The chicest town in Calabria – one of the highlights of Italy’s Tyrrhenian Coast – also has one of its most dramatic beaches. Looming over Tropea’s central sandy beach is a huge rock face covered with gravity-defying houses; on the western side, there’s a promontory with the church of Santa Maria dell’Isola commanding attention.
Take some time to wander through the church’s peaceful gardens of prickly pear and olive groves for broad views of the sea. There are more beaches on the western side of the promontory, if you fancy a change of scenery. But don’t miss out on Tropea’s delightful pedestrianised old town.
Looking at the wide curve of Scilla’s bay, you wouldn’t know it had such a lurid part in Greek mythology. In Homer’s Odyssey, where the village is known as Scylla, it was here that members of the Odysseus’s crew met a tragic end.
Nowadays, it’s a laid-back place that’s partly sheltered by a high promontory. At the top you’ll find the sedate Castello Ruffo which is well worth a visit for its panoramic views. A long sandy beach is backed by pretty pastel-coloured houses stud a hillside that rises gently towards the upper village.
One of Calabria’s most attractive beaches offers several places to pitch up for the day: picture a series of sandy coves overlooked by imposing granite cliffs. The further along the cape you go, the fewer people you’ll have around you – plunge into clear blue-green waters all by yourself.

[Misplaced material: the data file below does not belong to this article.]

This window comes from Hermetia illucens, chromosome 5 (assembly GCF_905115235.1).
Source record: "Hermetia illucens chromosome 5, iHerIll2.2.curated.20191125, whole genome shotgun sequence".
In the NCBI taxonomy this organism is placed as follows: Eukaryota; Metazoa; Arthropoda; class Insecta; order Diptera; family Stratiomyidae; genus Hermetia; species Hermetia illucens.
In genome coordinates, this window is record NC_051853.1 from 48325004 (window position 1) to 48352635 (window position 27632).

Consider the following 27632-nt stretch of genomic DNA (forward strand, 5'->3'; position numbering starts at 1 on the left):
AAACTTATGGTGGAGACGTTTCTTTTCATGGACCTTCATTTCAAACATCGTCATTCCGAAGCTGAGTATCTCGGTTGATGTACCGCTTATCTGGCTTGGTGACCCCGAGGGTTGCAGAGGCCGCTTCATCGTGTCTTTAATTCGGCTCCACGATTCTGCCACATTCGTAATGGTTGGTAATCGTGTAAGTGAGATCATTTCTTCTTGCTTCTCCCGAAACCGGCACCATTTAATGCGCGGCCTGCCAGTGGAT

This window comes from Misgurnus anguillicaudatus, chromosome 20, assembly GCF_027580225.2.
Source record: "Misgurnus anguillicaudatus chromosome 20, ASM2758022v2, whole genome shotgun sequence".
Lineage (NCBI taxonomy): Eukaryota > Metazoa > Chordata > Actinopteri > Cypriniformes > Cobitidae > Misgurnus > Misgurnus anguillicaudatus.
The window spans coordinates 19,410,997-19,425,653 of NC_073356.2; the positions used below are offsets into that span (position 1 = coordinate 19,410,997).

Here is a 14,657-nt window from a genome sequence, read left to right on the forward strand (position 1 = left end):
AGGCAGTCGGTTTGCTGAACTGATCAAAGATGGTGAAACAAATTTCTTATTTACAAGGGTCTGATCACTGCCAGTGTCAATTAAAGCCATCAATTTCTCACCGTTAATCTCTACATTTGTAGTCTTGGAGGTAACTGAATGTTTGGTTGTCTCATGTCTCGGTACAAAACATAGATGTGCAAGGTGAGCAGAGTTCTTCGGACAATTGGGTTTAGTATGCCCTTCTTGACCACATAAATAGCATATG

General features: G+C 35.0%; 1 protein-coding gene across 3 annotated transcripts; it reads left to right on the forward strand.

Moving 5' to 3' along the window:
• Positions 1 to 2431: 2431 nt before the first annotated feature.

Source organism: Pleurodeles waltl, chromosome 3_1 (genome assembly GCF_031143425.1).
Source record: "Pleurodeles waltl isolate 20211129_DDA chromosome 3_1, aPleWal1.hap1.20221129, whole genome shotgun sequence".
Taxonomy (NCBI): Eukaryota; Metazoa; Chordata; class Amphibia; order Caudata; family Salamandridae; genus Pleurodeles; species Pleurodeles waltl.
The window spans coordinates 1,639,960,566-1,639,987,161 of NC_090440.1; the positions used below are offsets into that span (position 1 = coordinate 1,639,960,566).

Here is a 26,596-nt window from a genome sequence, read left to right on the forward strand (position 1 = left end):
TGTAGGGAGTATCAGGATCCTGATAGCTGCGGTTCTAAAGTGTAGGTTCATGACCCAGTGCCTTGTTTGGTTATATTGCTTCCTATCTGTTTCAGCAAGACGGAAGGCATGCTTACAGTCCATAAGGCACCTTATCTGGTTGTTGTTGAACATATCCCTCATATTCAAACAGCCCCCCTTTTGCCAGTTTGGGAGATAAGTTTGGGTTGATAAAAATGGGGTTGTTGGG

Choose between family-friendly sands with all the facilities you would expect – cafés, sun loungers, pedalos, banana boats – and the wilder coves separated by rocky spurs that need a bit of wading to reach.
Further east from Tropea along the Tyrrhenian Coast you’ll find Pizzo, an appealing little port with a sheltered sandy beach in front of a hillside of houses.
History buffs will know it as the place where the King of Naples – Napoleon’s brother-in-law – was executed, but there’s a much cheerier reason to visit this beach: Pizzo is home to tartufo, a giant ice cream version of a truffle, with gorgeous gelato covering a chocolate syrupy core. Not to be missed.
Over on Calabria’s Ionian coast, Caminia is a chilled-out little spot where you’re unlikely to find non-Italians on its beach of soft crushed gravel. Some of the beaches further north on this stretch of coast can be a bit bland, but Caminia has more character.
Above are the cliffs of Pietra Grande, while on the beach is a nicely scruffy collection of cafés and bamboo-covered areas where you can rent a sun lounger. If you’ve got a kayak, paddle over to the little San Giorgio grotto on the easternmost side, tucked in among the rocks.
Subscribe now for hand-picked holiday deals, inspiration and the latest travel tips, straight to your inbox.
The Foreign, Commonwealth & Development Office (FCDO) provides valuable up-to-date travel advice for British citizens abroad. It is the best resource for reliable safety and security information. You can also find other important details, such as local laws, passport information and visa requirements. Stay safe abroad – check the FCDO before you travel.